Ahmad Jones has been pursuing the Joneses since he landed his first record deal at age 17. In 1994, he waxed nostalgic on the million-selling record Back in the Day, and his self-titled LP introduced a welcomed alternative to Dr. Dre and his ilk. Shortly thereafter, the L.A.MC separated with the now-defunct Giant Records to create his own independent label, Look Alive.
“A lot of [record labels] just do things politically and jump on bandwagons,” says Ahmad. “You generally think that if somebody is working at a record company, they might know something about making records. It just wasn't the case, and I just decided to do it myself and try the independent route.”
His new outfit, 4th Ave. Jones, is a seven-piece organic orchestra, reminiscent of The Roots-that is, if Kamal played the fiddle instead of the keys, and Scratch wore a dress and sang. Sound like a stretch? Well, it is-and eclectic music fans are now the beneficiaries of what Ahmad calls “hip-rock-soul.”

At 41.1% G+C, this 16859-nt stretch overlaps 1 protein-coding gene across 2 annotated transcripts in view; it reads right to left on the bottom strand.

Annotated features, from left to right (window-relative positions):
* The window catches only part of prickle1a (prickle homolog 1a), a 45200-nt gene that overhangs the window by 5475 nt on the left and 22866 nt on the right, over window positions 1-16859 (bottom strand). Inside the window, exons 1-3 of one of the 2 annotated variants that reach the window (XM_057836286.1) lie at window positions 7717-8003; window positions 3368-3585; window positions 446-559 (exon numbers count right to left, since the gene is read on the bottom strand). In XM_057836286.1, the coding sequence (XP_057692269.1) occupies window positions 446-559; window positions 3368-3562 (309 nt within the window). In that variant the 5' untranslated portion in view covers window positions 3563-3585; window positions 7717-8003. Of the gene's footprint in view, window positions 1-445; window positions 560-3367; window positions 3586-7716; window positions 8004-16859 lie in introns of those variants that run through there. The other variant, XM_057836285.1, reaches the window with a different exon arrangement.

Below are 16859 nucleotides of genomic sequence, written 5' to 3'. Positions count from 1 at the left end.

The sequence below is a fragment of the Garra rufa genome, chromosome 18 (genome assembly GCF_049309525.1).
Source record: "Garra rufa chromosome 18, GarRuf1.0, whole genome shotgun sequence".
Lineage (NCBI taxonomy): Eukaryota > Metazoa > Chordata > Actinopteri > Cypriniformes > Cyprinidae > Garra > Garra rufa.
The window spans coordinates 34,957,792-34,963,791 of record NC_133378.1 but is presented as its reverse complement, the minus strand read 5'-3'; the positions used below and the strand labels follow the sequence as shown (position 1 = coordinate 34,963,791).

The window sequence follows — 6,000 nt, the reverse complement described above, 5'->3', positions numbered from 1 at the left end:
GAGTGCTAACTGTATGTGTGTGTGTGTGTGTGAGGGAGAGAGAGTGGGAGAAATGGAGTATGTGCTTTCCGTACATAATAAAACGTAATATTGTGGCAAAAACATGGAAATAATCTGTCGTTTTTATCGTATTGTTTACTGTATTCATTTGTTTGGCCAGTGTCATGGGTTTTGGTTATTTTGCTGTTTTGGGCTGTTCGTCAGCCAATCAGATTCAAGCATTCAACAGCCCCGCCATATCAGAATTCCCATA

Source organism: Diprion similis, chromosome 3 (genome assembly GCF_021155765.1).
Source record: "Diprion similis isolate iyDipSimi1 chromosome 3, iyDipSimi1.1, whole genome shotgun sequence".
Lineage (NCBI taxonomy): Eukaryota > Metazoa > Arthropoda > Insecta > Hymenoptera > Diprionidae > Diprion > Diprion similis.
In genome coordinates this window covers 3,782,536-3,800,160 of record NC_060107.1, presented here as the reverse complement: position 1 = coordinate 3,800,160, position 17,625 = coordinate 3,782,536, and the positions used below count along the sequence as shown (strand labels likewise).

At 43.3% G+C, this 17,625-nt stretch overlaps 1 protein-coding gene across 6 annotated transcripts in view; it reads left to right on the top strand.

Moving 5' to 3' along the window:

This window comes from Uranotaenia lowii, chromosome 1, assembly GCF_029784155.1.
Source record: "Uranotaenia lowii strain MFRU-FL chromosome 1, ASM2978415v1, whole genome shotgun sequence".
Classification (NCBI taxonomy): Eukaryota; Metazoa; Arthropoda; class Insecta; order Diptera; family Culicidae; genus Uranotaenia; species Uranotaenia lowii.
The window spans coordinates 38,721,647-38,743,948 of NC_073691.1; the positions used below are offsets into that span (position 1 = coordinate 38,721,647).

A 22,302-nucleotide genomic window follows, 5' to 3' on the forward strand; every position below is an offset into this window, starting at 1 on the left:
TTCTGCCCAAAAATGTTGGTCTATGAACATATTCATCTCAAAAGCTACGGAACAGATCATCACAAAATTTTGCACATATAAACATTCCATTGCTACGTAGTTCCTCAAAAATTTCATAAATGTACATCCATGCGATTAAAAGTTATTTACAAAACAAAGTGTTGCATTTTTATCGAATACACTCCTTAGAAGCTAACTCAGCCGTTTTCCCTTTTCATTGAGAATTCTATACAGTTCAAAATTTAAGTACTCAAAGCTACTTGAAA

Vocalists Ahmad, wife Tena and Jabu provide a patchwork of soulful lyrics for the junkyard-funky instrumentation of bassist Phat Albert, guitarist Tim Stewart, drummer “Drummy” Dave DuMond and violinist Gailybird.
The transition from a solo to a group effort is one that Ahmad saw as a benefit. “I just figured out that two were better than one... I just like the idea of being part of a unit. The energy produced onstage was greater, the creativity was greater. Just everything is better when you do it as a unit.”
In 2000, the Jones released No Plan B on the indie Look Alive imprint, and have subsequently inked a distribution deal with Interscope to release a new album of the same name.
“No Plan B basically just means having a never-lose attitude towards what we do,” explains Ahmad. “We feel like our plan A is this band, 4th Ave. Jones', and against all odds, we intend to win.”
The Jones, then, have switched positions, and are certainly setting a pace for Johnny-come-hastily artists to keep up with, if not literally, through constant touring.
“I think hip-hop as we knew it is gone forever, and it's been commercialized to the point that Busta Rhymes is gettin' paid to say ‘Pass the Courvoisier'... You got a whole generation of kids who just look at it as a way to make a buck and not a way to express anything creatively or a way to improve anything socially. 4th Ave. Jones is kinda the exception to the general rule that's been developed.”